Manuel Gutiérrez Nájera is best known as principal initiator in Mexico of literary Modernism in the late nineteenth century: a lyrical poet of refined sensibility combining graceful estheticism, romantic melancholy and sprightly sense of humor; the author of imaginative short stories and artistic literary chronicles. He was extremely active in the journalistic medium, and many of the fruits of this activity have not been collected until fairly recently: one group of “chronicles” edited by E. K. Mapes in 1943, another in 1956 by the same Professor Carter who brings us this new collection.
Boyd G. Carter, long noted as a Gutiérrez Nájera specialist, renders a truly distinguished service in publishing (with the assistance of Mary E. Carter) the complete Plato del día series of 264 journalistic pieces of Nájera, brought together for the first time in a single volume, with Carter’s critical introduction, notes and bibliography. This contribution is especially significant in that it reveals to the reader of today a long-overlooked aspect of Nájera’s literary art, that of politico-social satirist.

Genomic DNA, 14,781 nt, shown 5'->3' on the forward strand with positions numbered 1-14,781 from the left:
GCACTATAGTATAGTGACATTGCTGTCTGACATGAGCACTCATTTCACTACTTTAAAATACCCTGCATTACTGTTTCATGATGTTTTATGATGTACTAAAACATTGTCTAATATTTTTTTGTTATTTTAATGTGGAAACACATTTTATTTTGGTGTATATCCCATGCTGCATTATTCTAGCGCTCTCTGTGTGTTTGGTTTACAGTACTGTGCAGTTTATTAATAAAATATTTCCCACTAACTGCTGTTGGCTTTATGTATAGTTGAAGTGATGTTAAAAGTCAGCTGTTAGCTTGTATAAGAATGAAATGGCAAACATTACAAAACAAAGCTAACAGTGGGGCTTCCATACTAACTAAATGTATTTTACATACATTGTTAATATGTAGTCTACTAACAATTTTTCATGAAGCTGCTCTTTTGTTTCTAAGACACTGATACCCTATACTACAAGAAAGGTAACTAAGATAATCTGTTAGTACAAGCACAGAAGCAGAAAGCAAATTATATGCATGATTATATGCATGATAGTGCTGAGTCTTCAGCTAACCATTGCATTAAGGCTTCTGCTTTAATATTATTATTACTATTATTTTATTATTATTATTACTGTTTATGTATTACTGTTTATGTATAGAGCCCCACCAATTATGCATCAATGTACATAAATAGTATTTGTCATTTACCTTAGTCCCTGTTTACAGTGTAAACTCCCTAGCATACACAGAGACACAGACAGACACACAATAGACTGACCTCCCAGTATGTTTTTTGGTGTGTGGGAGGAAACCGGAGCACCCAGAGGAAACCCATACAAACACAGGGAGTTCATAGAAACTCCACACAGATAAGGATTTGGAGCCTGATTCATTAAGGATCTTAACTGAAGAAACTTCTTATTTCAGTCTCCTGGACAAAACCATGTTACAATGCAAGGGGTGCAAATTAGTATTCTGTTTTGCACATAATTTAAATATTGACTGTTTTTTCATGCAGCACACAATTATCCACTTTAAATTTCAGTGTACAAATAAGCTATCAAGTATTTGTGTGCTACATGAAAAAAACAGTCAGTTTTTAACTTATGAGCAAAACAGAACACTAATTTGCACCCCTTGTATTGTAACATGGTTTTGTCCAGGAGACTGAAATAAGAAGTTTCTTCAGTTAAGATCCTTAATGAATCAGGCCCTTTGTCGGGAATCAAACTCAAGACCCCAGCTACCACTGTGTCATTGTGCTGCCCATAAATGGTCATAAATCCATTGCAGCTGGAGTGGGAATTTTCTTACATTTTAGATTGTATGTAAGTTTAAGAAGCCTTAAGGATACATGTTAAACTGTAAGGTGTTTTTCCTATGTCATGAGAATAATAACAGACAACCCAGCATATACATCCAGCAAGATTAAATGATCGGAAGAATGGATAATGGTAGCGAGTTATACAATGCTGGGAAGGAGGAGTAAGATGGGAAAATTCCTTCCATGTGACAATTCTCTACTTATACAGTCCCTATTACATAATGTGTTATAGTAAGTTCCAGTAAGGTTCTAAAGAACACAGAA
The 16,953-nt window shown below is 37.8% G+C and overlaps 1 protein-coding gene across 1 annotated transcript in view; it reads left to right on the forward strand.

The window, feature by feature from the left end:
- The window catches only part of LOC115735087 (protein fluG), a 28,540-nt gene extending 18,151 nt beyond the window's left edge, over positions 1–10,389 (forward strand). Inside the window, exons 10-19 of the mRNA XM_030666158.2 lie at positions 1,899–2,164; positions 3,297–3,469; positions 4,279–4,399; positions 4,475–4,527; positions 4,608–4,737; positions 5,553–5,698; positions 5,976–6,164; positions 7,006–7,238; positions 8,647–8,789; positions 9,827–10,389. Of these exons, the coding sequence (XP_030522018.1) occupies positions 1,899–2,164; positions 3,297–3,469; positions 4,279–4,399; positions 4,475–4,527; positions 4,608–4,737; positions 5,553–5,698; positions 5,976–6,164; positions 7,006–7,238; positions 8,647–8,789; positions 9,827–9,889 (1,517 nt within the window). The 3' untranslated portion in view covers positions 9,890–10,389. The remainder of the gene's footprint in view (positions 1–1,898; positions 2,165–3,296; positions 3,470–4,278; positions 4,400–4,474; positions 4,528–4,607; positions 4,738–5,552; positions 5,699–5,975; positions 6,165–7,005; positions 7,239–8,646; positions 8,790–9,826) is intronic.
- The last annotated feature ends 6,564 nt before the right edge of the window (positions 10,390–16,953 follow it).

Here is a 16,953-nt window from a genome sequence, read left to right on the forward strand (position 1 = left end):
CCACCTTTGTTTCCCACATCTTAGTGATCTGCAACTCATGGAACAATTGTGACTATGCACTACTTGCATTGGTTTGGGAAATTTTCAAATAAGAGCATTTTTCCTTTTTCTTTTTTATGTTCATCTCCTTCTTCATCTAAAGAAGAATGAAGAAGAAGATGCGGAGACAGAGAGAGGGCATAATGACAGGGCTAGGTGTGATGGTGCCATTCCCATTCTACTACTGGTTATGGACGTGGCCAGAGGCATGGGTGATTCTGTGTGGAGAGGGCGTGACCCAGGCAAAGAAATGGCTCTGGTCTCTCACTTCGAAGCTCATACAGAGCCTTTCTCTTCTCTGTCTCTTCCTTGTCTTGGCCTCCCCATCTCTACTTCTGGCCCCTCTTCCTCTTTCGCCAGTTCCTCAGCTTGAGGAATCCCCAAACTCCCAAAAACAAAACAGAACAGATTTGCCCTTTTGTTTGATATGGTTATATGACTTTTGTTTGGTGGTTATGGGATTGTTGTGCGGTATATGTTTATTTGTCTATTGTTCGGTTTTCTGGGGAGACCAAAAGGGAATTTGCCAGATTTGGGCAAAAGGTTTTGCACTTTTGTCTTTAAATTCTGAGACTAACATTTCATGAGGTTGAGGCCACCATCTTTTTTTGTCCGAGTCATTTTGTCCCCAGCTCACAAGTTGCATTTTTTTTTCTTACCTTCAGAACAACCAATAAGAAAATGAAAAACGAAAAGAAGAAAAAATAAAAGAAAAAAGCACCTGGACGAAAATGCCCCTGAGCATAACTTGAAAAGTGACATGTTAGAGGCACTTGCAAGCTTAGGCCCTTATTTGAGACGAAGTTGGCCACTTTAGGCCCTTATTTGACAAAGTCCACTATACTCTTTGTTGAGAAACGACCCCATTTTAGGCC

In his useful introduction, Professor Carter explains the situation of Gutiérrez Nájera’s multiple use of pennames for various series of articles, often corresponding to different complementary literary personalities and styles as well as allowing the desirable anonymity appropriate for the free exercise of social satire. All the articles here collected were written under the pseudonym of Recamier, which partially coincided with the name of a French restauranteur famous in Mexico at the fin de siècle. Many of the Plato del día series have playful subtitles of a culinary nature such as “Bacalao a la Vizcaína,” “Fiambres batidos,” “Plátanos fritos,” “Ensalada rusa,” and use culinary metaphors in making satirical allusion to a wide diversity of topics and events of the day in the politico-social, educational and literary-cultural realms. Carter goes on to define Nájera’s literary qualities as a satirist, which embrace those of humorist, rapid narrator and especially an extraordinary linguistic virtuosity as a satirical punster, constituting a sub-style of Nájera hardly visible in his better-known works. The reader will then most assuredly proceed to plunge into the savoring of Nájera’s texts, participating with relish in his effervescent satirical exuberance, frequently surprised at the “relevance” for here and now of his critical observations on governmental foibles or indeed amused at his insistent whimsical jibes at the pervading monopoly exercised by a certain prestigious funeral agency which, incidentally, is still active today. This is satirical journalism at its very best, of a high literary caliber and ever-timely universal appeal which are unusual. Thank you, Dr. Carter.